The Geography of Child Penalties and Gender Norms: A Pseudo-Event Study Approach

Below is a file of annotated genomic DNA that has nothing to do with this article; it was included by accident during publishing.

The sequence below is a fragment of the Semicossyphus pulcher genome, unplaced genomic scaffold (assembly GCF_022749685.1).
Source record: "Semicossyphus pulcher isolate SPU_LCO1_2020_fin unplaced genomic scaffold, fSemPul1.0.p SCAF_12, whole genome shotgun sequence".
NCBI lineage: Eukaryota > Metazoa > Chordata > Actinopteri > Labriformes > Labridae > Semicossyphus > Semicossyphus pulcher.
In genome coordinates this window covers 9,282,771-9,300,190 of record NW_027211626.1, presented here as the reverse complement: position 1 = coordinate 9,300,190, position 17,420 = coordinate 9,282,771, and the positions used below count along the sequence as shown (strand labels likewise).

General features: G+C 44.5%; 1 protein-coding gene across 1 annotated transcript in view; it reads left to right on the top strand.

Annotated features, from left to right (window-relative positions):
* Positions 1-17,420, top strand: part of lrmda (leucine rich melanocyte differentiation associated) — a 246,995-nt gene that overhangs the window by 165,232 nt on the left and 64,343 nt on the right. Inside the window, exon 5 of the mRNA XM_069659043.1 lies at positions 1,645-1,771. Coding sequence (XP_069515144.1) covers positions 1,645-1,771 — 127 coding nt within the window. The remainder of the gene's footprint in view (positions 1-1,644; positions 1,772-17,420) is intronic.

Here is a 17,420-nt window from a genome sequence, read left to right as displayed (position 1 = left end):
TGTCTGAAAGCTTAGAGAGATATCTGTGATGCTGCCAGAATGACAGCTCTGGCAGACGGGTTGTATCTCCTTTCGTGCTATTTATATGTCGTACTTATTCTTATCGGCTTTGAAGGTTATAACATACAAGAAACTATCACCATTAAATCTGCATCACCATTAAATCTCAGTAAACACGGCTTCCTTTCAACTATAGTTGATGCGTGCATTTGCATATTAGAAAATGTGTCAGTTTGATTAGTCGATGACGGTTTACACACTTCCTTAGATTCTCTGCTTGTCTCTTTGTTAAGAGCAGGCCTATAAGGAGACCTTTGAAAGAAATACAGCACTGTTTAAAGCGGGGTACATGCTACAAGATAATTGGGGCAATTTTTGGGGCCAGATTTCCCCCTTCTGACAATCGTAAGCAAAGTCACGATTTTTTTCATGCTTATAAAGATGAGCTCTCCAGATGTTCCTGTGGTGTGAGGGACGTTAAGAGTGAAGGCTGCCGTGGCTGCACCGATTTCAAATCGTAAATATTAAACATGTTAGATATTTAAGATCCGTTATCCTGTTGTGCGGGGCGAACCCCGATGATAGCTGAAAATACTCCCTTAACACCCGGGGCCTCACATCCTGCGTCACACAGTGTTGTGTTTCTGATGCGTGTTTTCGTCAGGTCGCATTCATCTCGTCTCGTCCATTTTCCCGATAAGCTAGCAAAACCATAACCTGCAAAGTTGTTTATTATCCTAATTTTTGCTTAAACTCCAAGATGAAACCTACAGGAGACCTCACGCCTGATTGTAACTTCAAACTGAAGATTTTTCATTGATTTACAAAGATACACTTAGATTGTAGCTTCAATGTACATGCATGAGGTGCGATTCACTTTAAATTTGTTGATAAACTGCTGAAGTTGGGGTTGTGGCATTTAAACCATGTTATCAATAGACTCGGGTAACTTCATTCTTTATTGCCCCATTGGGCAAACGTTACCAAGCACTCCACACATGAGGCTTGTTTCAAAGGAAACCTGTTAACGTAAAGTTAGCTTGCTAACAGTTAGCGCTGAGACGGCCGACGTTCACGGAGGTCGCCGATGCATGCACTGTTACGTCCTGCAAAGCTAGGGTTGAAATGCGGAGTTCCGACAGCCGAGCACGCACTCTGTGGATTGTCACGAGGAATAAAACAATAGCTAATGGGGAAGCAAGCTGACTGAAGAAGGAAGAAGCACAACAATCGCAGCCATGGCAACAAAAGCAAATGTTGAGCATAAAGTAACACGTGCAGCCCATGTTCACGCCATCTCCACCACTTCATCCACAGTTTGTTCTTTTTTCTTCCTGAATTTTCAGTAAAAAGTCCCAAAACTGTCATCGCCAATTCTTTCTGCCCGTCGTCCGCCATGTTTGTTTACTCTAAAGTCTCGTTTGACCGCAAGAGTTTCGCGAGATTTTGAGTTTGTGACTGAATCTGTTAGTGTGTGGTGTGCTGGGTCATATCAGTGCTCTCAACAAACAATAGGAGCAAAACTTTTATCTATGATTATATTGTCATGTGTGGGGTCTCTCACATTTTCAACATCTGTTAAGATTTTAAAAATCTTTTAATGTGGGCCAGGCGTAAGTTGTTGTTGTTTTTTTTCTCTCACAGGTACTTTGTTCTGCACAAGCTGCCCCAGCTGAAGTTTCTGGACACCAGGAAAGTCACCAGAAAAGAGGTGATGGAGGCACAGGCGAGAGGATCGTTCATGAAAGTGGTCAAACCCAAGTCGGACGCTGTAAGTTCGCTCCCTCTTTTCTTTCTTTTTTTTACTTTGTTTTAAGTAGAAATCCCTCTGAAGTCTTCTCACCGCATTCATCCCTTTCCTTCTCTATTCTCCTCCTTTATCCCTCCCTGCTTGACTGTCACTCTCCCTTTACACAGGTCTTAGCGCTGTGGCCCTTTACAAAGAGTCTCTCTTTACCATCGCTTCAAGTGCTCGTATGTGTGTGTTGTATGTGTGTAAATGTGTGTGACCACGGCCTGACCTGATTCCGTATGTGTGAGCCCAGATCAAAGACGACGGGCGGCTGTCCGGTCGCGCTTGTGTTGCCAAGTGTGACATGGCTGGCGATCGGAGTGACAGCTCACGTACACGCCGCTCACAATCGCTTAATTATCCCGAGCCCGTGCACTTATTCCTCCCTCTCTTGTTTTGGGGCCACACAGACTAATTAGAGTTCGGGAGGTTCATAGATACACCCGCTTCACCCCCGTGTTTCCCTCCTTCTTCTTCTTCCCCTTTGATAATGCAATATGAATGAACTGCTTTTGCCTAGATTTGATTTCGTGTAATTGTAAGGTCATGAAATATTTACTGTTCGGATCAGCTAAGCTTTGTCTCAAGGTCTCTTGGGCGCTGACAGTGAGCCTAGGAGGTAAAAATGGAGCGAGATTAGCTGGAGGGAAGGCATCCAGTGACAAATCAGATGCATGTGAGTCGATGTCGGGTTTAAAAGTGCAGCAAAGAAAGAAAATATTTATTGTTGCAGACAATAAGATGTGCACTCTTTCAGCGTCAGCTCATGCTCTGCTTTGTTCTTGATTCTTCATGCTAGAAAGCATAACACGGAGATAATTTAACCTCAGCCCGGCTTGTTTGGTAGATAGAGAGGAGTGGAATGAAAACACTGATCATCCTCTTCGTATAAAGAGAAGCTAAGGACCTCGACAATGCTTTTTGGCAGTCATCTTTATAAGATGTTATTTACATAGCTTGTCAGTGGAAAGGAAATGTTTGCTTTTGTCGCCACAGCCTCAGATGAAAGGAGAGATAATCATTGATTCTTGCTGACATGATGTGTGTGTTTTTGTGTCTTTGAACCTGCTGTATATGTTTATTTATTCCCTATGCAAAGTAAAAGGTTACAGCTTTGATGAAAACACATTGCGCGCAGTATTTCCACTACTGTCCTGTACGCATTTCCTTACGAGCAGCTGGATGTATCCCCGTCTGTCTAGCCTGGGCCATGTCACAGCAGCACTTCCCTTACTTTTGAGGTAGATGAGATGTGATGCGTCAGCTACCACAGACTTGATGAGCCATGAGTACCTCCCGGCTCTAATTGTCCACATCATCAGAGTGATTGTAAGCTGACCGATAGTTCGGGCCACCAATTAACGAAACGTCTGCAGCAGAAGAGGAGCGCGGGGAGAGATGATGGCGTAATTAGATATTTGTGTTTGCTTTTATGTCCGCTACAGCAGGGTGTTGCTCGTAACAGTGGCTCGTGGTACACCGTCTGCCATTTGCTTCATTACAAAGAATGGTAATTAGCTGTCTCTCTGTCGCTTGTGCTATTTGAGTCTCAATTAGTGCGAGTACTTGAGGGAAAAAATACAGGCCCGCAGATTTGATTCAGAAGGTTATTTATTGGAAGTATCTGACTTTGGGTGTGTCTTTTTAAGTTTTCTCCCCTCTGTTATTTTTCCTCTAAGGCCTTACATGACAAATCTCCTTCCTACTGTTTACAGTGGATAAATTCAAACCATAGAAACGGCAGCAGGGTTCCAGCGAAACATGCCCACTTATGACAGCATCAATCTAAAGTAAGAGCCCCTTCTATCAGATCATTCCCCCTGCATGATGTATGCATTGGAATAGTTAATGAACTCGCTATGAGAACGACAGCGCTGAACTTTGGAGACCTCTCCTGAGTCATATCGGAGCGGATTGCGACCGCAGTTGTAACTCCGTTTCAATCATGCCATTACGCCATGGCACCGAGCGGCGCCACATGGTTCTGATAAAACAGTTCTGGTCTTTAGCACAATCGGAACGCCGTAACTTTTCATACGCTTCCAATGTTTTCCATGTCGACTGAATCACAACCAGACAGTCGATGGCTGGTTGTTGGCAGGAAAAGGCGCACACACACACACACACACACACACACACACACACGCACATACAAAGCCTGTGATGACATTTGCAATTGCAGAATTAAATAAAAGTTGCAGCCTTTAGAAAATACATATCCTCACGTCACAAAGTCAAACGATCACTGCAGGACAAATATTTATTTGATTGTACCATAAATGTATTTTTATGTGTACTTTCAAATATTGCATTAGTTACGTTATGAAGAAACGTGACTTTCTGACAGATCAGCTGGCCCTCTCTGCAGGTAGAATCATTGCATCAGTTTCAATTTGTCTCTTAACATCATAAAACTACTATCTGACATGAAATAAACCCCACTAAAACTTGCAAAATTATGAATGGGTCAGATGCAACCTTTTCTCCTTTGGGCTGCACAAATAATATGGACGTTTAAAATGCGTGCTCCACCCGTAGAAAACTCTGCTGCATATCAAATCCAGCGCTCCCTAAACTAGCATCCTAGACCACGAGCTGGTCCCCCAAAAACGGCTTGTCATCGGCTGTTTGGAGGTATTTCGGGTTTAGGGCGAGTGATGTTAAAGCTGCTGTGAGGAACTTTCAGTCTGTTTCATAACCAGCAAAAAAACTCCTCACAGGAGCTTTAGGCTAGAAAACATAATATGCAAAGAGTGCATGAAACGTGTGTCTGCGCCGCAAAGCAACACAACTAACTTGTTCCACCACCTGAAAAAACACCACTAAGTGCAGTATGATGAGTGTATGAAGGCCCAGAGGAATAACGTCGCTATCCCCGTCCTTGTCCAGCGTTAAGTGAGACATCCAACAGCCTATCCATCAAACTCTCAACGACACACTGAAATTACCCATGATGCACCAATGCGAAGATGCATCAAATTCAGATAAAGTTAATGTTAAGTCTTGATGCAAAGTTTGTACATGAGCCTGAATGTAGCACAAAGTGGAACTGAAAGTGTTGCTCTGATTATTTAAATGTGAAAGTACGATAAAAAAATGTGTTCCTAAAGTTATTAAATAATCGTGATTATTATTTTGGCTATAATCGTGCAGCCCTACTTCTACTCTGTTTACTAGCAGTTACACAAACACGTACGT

This paper develops a new approach to estimating child penalties in labor market outcomes based on cross-sectional data and pseudo-event studies around child birth. The approach is applied to US data and validated against the state-of-the-art panel data approach. Child penalties can be accurately estimated using cross-sectional data, which are widely available and offer more statistical power than typical panel datasets. The approach allows for providing granular evidence on child penalties over time, across geography, and across demographic and cultural groups. Child penalties vary enormously across space: the employment penalty ranges from 12% in the Dakotas to 38% in Utah, while the earnings penalty ranges from 21% in Vermont to 61% in Utah. To investigate if this variation is driven by differences in gender norms, an epidemiological study of movers within the US and immigrants from abroad is presented. The child penalty for US movers is strongly related to the child penalty in their state of birth, adjusting for selection in their state of residence. Parents born in high-penalty states (such as Utah or Idaho) have much larger child penalties than those born in low-penalty states (such as the Dakotas or Hawaii), conditional on where they live. Similarly, the child penalty for foreign immigrants is strongly related to the child penalty in their country of birth. Immigrants born in high-penalty countries (such as Bangladesh, Mexico, or Switzerland) have much larger child penalties than immigrants born in low-penalty countries (such as China, Cuba, or Portugal). Evidence on cultural assimilation is also presented.